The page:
Apparently when I suggested yesterday that Amazon might be shooting itself in the foot, I wasn't far off the mark. The Dallas Morning News is reporting to the US Senate that "the best deal Amazon will give the Dallas Morning News>—and we’ve negotiated this up to the last two weeks—they want 70 percent of the subscriptions revenue. I get 30 percent, they get 70 percent. On top of that they have said we get the right to republish your intellectual property to any portable device. Now is that a business model that is going to work for newspapers? I get 30 percent and they get the right to license my content to any portable device—not just ones made by Amazon? That, to me, is not a model. Maybe what Plastic Logic comes up with or what Hearst comes up with, might provide a good model but today Kindles are less than 1 percent penetration in the U.S. market. They’re not a platform that’s going to save newspapers in the near term.”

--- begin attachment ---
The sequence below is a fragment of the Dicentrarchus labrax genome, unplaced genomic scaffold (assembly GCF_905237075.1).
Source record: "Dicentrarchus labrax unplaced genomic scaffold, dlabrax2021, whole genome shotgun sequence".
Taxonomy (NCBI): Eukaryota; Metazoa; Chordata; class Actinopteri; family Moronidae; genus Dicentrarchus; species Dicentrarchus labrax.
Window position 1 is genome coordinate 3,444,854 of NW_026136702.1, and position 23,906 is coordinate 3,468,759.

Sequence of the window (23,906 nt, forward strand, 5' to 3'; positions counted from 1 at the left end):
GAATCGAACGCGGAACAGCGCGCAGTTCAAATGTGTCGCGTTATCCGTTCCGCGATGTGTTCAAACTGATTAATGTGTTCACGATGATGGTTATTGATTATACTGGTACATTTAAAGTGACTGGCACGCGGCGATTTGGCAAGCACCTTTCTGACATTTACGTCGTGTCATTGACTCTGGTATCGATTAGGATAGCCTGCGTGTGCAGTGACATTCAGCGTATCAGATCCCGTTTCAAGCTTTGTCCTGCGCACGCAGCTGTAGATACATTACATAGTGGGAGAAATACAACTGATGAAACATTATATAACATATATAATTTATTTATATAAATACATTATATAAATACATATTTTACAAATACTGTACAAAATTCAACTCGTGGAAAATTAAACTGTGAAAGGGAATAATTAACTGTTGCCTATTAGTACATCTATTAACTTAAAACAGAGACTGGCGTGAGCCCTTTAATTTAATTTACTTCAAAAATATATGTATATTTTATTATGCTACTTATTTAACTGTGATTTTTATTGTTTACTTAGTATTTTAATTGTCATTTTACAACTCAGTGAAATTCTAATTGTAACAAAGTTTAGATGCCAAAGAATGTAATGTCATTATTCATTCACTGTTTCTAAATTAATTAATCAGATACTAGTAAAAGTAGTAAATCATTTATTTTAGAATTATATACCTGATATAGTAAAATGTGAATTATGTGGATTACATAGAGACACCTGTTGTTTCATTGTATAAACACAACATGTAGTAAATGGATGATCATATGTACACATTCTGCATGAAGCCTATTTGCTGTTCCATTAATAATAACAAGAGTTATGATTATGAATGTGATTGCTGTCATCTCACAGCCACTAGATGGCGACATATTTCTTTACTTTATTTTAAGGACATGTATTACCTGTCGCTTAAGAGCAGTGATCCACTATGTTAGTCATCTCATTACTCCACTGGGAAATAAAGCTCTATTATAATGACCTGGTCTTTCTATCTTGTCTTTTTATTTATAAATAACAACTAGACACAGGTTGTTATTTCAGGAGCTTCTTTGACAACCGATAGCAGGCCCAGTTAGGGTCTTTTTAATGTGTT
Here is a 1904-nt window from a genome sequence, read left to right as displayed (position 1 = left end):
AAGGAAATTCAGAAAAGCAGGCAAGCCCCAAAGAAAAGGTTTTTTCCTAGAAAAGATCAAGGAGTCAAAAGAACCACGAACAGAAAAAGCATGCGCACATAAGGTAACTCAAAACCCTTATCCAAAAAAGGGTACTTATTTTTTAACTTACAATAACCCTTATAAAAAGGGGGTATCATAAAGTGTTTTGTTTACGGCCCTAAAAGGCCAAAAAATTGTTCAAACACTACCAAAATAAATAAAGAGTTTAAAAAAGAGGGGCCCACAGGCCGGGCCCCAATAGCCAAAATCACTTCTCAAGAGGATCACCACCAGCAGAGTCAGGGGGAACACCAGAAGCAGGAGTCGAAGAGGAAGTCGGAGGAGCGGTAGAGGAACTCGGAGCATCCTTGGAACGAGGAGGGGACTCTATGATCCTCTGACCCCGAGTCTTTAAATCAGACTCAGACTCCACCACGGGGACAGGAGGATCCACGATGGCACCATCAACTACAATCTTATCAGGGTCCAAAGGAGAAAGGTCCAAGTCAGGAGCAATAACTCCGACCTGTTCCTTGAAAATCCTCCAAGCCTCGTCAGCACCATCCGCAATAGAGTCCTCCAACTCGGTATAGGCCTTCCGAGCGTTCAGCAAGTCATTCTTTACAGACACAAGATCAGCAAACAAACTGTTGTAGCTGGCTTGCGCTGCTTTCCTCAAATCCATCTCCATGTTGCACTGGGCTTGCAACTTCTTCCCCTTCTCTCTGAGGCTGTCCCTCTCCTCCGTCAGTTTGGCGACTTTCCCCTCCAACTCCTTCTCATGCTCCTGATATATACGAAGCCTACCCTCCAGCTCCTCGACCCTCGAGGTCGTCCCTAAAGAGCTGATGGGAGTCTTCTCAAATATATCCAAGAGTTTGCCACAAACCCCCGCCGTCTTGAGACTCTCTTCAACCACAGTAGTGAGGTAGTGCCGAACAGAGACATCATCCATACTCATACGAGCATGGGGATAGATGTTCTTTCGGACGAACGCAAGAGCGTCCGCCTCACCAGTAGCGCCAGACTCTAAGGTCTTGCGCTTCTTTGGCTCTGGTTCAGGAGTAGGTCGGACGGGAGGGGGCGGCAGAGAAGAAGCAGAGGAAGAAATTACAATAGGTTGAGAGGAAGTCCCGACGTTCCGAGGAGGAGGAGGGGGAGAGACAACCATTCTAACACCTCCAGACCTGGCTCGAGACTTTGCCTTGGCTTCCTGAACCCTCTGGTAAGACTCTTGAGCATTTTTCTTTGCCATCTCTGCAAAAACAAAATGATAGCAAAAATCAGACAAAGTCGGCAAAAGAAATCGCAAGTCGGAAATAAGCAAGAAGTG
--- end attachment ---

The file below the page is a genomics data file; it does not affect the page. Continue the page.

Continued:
The subject came up during the U.S. Senate subcommittee hearing on the future of newspapers. Dallas Morning News Publisher and CEO James Moroney spoke up after Arianna Huffington raved about the Kindle DX's potential as an option.
Personally, I see this as both bad for both Amazon and the newspaper industry. The latter, because frankly they're an archaic dinosaur that needs to find a new way to grasp technology and new users; the former, because they're letting greed override judgement. Someone with better marketing sense (read: Sony or, as a dark horse, Apple) needs to slide into this gap and take advantage of the situation, quickly - or ebooks will die from this negative taint.
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